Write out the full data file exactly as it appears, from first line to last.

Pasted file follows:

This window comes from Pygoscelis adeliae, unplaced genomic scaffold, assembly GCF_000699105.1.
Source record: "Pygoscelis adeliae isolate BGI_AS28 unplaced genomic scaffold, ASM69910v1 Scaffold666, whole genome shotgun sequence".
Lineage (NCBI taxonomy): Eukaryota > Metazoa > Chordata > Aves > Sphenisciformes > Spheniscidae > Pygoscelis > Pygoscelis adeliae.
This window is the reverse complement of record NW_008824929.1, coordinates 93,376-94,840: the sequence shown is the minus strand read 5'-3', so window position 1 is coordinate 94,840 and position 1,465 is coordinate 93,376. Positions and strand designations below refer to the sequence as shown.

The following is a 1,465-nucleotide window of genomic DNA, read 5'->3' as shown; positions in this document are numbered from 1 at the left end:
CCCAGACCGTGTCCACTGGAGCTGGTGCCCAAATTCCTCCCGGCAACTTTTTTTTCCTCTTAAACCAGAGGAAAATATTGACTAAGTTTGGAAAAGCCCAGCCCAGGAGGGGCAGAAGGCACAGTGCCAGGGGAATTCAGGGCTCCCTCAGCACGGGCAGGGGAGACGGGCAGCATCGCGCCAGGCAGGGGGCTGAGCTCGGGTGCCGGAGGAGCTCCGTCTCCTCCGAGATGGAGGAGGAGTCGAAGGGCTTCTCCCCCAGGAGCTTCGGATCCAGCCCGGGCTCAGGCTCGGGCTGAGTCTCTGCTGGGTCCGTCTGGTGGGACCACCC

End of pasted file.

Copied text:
This window comes from Pygoscelis adeliae, unplaced genomic scaffold, assembly GCF_000699105.1.
Source record: "Pygoscelis adeliae isolate BGI_AS28 unplaced genomic scaffold, ASM69910v1 Scaffold666, whole genome shotgun sequence".
Lineage (NCBI taxonomy): Eukaryota > Metazoa > Chordata > Aves > Sphenisciformes > Spheniscidae > Pygoscelis > Pygoscelis adeliae.
This window is the reverse complement of record NW_008824929.1, coordinates 93,376-94,840: the sequence shown is the minus strand read 5'-3', so window position 1 is coordinate 94,840 and position 1,465 is coordinate 93,376. Positions and strand designations below refer to the sequence as shown.

The following is a 1,465-nucleotide window of genomic DNA, read 5'->3' as shown; positions in this document are numbered from 1 at the left end:
CCCAGACCGTGTCCACTGGAGCTGGTGCCCAAATTCCTCCCGGCAACTTTTTTTTCCTCTTAAACCAGAGGAAAATATTGACTAAGTTTGGAAAAGCCCAGCCCAGGAGGGGCAGAAGGCACAGTGCCAGGGGAATTCAGGGCTCCCTCAGCACGGGCAGGGGAGACGGGCAGCATCGCGCCAGGCAGGGGGCTGAGCTCGGGTGCCGGAGGAGCTCCGTCTCCTCCGAGATGGAGGAGGAGTCGAAGGGCTTCTCCCCCAGGAGCTTCGGATCCAGCCCGGGCTCAGGCTCGGGCTGAGTCTCTGCTGGGTCCGTCTGGTGGGACCACCC